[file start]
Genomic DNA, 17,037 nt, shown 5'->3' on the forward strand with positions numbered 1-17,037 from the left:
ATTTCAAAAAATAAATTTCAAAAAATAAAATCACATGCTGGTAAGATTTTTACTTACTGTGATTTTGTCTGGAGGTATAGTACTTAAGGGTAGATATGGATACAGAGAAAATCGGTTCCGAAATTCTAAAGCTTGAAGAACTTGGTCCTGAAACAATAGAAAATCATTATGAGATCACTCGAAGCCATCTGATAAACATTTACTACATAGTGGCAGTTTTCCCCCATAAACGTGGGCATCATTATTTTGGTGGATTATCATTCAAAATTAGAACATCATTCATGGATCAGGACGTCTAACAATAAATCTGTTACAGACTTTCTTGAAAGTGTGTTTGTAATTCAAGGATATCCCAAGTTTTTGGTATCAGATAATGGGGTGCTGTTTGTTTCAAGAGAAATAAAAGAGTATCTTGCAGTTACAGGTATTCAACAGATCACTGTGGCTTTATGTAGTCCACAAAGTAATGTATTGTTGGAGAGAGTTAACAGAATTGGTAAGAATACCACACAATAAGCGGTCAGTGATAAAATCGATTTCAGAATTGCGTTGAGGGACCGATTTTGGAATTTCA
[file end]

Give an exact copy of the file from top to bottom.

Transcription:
Genomic DNA, 17,037 nt, shown 5'->3' on the forward strand with positions numbered 1-17,037 from the left:
ATTTCAAAAAATAAATTTCAAAAAATAAAATCACATGCTGGTAAGATTTTTACTTACTGTGATTTTGTCTGGAGGTATAGTACTTAAGGGTAGATATGGATACAGAGAAAATCGGTTCCGAAATTCTAAAGCTTGAAGAACTTGGTCCTGAAACAATAGAAAATCATTATGAGATCACTCGAAGCCATCTGATAAACATTTACTACATAGTGGCAGTTTTCCCCCATAAACGTGGGCATCATTATTTTGGTGGATTATCATTCAAAATTAGAACATCATTCATGGATCAGGACGTCTAACAATAAATCTGTTACAGACTTTCTTGAAAGTGTGTTTGTAATTCAAGGATATCCCAAGTTTTTGGTATCAGATAATGGGGTGCTGTTTGTTTCAAGAGAAATAAAAGAGTATCTTGCAGTTACAGGTATTCAACAGATCACTGTGGCTTTATGTAGTCCACAAAGTAATGTATTGTTGGAGAGAGTTAACAGAATTGGTAAGAATACCACACAATAAGCGGTCAGTGATAAAATCGATTTCAGAATTGCGTTGAGGGACCGATTTTGGAATTTCA